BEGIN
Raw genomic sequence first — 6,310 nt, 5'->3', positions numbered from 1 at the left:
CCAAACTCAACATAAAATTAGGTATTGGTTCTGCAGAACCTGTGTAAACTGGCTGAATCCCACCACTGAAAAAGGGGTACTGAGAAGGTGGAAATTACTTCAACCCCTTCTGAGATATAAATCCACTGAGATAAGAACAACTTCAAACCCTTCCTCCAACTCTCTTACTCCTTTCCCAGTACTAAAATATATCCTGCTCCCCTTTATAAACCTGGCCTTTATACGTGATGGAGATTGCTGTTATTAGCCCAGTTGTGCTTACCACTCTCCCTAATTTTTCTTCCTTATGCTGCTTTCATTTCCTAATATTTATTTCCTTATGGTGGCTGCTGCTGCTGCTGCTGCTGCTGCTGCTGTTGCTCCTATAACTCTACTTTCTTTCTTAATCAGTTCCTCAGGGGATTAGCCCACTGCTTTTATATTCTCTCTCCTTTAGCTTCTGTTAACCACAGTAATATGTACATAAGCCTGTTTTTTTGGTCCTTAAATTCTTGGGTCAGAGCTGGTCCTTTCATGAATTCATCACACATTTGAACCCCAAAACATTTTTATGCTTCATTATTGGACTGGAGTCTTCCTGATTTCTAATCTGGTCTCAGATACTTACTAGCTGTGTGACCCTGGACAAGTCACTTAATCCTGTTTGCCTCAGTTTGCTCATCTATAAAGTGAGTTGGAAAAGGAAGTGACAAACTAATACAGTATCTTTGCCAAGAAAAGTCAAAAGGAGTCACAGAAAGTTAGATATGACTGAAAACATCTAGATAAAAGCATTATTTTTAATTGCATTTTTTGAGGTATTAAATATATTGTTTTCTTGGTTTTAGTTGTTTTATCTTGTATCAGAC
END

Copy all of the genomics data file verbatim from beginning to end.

Raw genomic sequence first — 6,310 nt, 5'->3', positions numbered from 1 at the left:
CCAAACTCAACATAAAATTAGGTATTGGTTCTGCAGAACCTGTGTAAACTGGCTGAATCCCACCACTGAAAAAGGGGTACTGAGAAGGTGGAAATTACTTCAACCCCTTCTGAGATATAAATCCACTGAGATAAGAACAACTTCAAACCCTTCCTCCAACTCTCTTACTCCTTTCCCAGTACTAAAATATATCCTGCTCCCCTTTATAAACCTGGCCTTTATACGTGATGGAGATTGCTGTTATTAGCCCAGTTGTGCTTACCACTCTCCCTAATTTTTCTTCCTTATGCTGCTTTCATTTCCTAATATTTATTTCCTTATGGTGGCTGCTGCTGCTGCTGCTGCTGCTGCTGCTGTTGCTCCTATAACTCTACTTTCTTTCTTAATCAGTTCCTCAGGGGATTAGCCCACTGCTTTTATATTCTCTCTCCTTTAGCTTCTGTTAACCACAGTAATATGTACATAAGCCTGTTTTTTTGGTCCTTAAATTCTTGGGTCAGAGCTGGTCCTTTCATGAATTCATCACACATTTGAACCCCAAAACATTTTTATGCTTCATTATTGGACTGGAGTCTTCCTGATTTCTAATCTGGTCTCAGATACTTACTAGCTGTGTGACCCTGGACAAGTCACTTAATCCTGTTTGCCTCAGTTTGCTCATCTATAAAGTGAGTTGGAAAAGGAAGTGACAAACTAATACAGTATCTTTGCCAAGAAAAGTCAAAAGGAGTCACAGAAAGTTAGATATGACTGAAAACATCTAGATAAAAGCATTATTTTTAATTGCATTTTTTGAGGTATTAAATATATTGTTTTCTTGGTTTTAGTTGTTTTATCTTGTATCAGAC